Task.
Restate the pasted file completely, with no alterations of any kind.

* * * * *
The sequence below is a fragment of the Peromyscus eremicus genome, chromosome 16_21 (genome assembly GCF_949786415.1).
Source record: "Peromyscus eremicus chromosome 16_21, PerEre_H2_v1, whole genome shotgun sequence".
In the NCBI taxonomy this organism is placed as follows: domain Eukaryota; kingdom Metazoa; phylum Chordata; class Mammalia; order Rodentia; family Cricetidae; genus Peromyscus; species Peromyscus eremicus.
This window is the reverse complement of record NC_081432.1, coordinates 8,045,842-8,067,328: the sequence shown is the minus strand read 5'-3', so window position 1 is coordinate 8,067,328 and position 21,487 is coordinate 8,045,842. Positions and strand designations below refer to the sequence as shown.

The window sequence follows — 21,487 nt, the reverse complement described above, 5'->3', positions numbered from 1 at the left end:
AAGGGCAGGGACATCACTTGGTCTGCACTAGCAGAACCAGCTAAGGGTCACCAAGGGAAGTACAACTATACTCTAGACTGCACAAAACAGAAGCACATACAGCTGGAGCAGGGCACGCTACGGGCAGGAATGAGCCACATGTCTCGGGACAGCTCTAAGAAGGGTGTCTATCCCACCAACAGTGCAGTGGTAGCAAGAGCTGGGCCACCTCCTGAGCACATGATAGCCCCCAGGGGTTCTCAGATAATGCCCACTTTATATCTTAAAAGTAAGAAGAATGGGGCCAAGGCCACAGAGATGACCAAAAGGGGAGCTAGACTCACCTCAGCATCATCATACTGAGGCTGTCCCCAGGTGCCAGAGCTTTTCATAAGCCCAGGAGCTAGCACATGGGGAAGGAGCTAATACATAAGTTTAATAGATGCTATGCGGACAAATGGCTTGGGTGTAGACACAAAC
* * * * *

The sequence below is a fragment of the Peromyscus eremicus genome, chromosome 16_21 (genome assembly GCF_949786415.1).
Source record: "Peromyscus eremicus chromosome 16_21, PerEre_H2_v1, whole genome shotgun sequence".
In the NCBI taxonomy this organism is placed as follows: domain Eukaryota; kingdom Metazoa; phylum Chordata; class Mammalia; order Rodentia; family Cricetidae; genus Peromyscus; species Peromyscus eremicus.
This window is the reverse complement of record NC_081432.1, coordinates 8,045,842-8,067,328: the sequence shown is the minus strand read 5'-3', so window position 1 is coordinate 8,067,328 and position 21,487 is coordinate 8,045,842. Positions and strand designations below refer to the sequence as shown.

The window sequence follows — 21,487 nt, the reverse complement described above, 5'->3', positions numbered from 1 at the left end:
AAGGGCAGGGACATCACTTGGTCTGCACTAGCAGAACCAGCTAAGGGTCACCAAGGGAAGTACAACTATACTCTAGACTGCACAAAACAGAAGCACATACAGCTGGAGCAGGGCACGCTACGGGCAGGAATGAGCCACATGTCTCGGGACAGCTCTAAGAAGGGTGTCTATCCCACCAACAGTGCAGTGGTAGCAAGAGCTGGGCCACCTCCTGAGCACATGATAGCCCCCAGGGGTTCTCAGATAATGCCCACTTTATATCTTAAAAGTAAGAAGAATGGGGCCAAGGCCACAGAGATGACCAAAAGGGGAGCTAGACTCACCTCAGCATCATCATACTGAGGCTGTCCCCAGGTGCCAGAGCTTTTCATAAGCCCAGGAGCTAGCACATGGGGAAGGAGCTAATACATAAGTTTAATAGATGCTATGCGGACAAATGGCTTGGGTGTAGACACAAAC